Stanford Solar Center
About the SunFor StudentsFor EducatorsSpace Weather Monitors
Ancient ObservatoriesSolar FolkloreSolar Art & Literature

For Educators

Our web site provides a collection of multi-disciplinary, interactive exercises and activities based on the Sun and solar science, most geared to grades 4-12. We encourage your feedback, suggestions, and ideas for new projects.
We also offer solar spectroscopes that your students can cut out and put together (see Activity 1 below). These come complete with gratings, as well as instructions for construction and use. Additional solar posters are available as well. To order spectroscopes or solar posters. If you wish to order enough spectroscopes or posters for an entire class, please contact us at for details.

Science Education Content Standards

1. Build Your Own Spectroscope
Students build a working spectroscope to study the nature of light. (Younger students use a prism to learn about the rainbow.) Spectroscopes and gratings available from the Stanford SOLAR Center.
Grades 2-4, 5-14
2. Effects of the Sun on our Planet
Students experiment with plants, light, heat, and water evaporation. They experiment with solar cells to design a simple solar cooker, create a "solar-powered" method to perform a routine task, or build a parabolic solar collector. They explore radio signals during daytime and nighttime. Older students construct an ionosphere monitor to track solar storms and other changes in ionosphere
Grades 2-4, 5-8, 9-12
3. What is Ultraviolet Light?
Explores ultraviolet light -- what it is, where it comes from, how we can detect it, and what effects it has upon us and our Earth. Using (inexpensive to order) UV sensitive beads, the students test the beads with various levels of sunscreen protection, as well as the quality of UV protecting sunglasses. Surprises await when using the beads on cloudy days.
Grades 2-4, 5-8, 9-12
4. Retrieving Solar Images
Students are instructed to use the web every day to retrieve a current solar image. Subsequent activities will show the students how to use the data for scientific purposes.
Grades 4-12
5. The Spinning Sun
Students use their solar data to (estimate or) compute, using angular velocity, the Sun's rotation period.
Grades 6-12
6. Sunspot Races
Using daily solar images, students predict when spots will disappear or reappear from view on the solar disk.
Grades 3-5
7. Observing the Sun
Information on building pinhole cameras, using telescopes, accessing an online solar telescope, observing eclipses, and sketching sunspots. Includes pointers to related activities.
Grades 4-14
8. An Interview with Mr. Sol
Students do some research on the Sun then, in pairs, generate an "interview" with The Star to determine how he (she?) works. An Example.
Grades 4-6
9. Sun-Centered Physics
Sun-related physics-based lessons on energy, motion, electromagnetic radiation, fission and fusion.
Grades 11-12
10. Are Sunspots Really on the Sun?
Students measure sunspot speeds and shapes across the solar disk to determine whether the spots are on the Sun or are planets revolving around it (Galileo's dilemma). Includes pointer to hands-on demonstration of concepts.
Grades 6-9
11. Solar Music
Introduction to helioseismology -- Solar music. Encourages the students to realize you can learn about an object by listening to it, just as astonomers listen to the Sun's "heartbeat" to learn about its interior.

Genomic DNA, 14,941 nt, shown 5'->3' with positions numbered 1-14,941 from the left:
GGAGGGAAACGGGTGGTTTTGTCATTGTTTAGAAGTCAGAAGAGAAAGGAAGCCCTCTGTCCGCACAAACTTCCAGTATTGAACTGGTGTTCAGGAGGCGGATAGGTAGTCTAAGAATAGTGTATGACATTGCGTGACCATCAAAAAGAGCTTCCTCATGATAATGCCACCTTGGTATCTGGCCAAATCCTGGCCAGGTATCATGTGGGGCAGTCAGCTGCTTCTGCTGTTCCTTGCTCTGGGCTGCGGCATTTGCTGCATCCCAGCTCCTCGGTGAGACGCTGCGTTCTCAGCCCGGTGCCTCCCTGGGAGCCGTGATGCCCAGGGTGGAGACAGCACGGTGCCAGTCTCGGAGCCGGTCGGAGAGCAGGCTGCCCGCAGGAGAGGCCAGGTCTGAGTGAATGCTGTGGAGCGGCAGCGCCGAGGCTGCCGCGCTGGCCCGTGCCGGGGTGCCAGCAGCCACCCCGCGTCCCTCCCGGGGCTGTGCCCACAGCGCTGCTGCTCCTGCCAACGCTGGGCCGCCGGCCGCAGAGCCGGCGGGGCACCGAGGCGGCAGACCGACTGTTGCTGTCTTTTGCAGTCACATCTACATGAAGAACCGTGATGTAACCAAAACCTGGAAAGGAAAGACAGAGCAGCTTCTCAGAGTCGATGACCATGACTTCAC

Grades K-3
12. Hearing the Sun
Students listen to sound waves generated from acoustical waves on the Sun. An animated video is provided to visualize the acoustic wave generation (by large scale solar granulation). A hands-on activity is suggested for younger students and introductory information about helioseismology for older students.
Grades 4-14
13. Quick Quizzes
a. Understanding the Solar Scale
b. Galileo Challenge
c. Solar Granulation Quiz
d. Sunspot Quiz
Self-guided quizzes designed to assess current knowledge and intrigue students about the Sun.
Grades 6-8
14. Earth-based Solar Phenomena
Suggested questions and topics for research on ways the Sun affects our Earth. Touches on auroras, rainbows, sun pillars, the green flash, sun pillars, etc. Gives pointers for more detailed information. Primarily designed for individual exploration.
Grades 4-12
15. Make Your Own Sundial
Exploratorium activity where students determine their latitute and construct a sundial.
Grades 4-8
16. Art Based on Science
Selection of images used to visualize or process scientific data. Images were chosen because of their visual appeal. However, class discussion could focus on techniques of data visualization and/or the physical properties described by the imagery. Have students develop imagery to describe their own (not necesssarily solar) data.
Grades 6-12
17. Solar Art, Literature, Poetry
Students are invited to generate and submit images, poetry, or literature inspired by the Sun or solar science. Submissions from students are displayed.
Grades K-5+
18. Multicultural Solar Interpretations
A selection of information about folklore, ancient astronomy, rock art, and other interpretations of the Sun's connection with Earth. Designed to introduce the notion of various cultural approaches to interpreting the Sun.
Grades K-12
19. Global Warming
To what extent does the Sun's variability contribute to global warming? Students are given guidelines and places to start for independent research projects on the causes and effects of global warming.
Grades 10-12
20. Magnetism
Students will learn the basic principles of magnetism and how they apply to the Sun.
Grades 11-12
Visit From Now On for information and resources on integrating technology into learning environments.
Home · Request Solar Posters · Site Map · Glossary · About Us · Contact Us
©2008 by Stanford SOLAR Center · Permitted Uses · Credits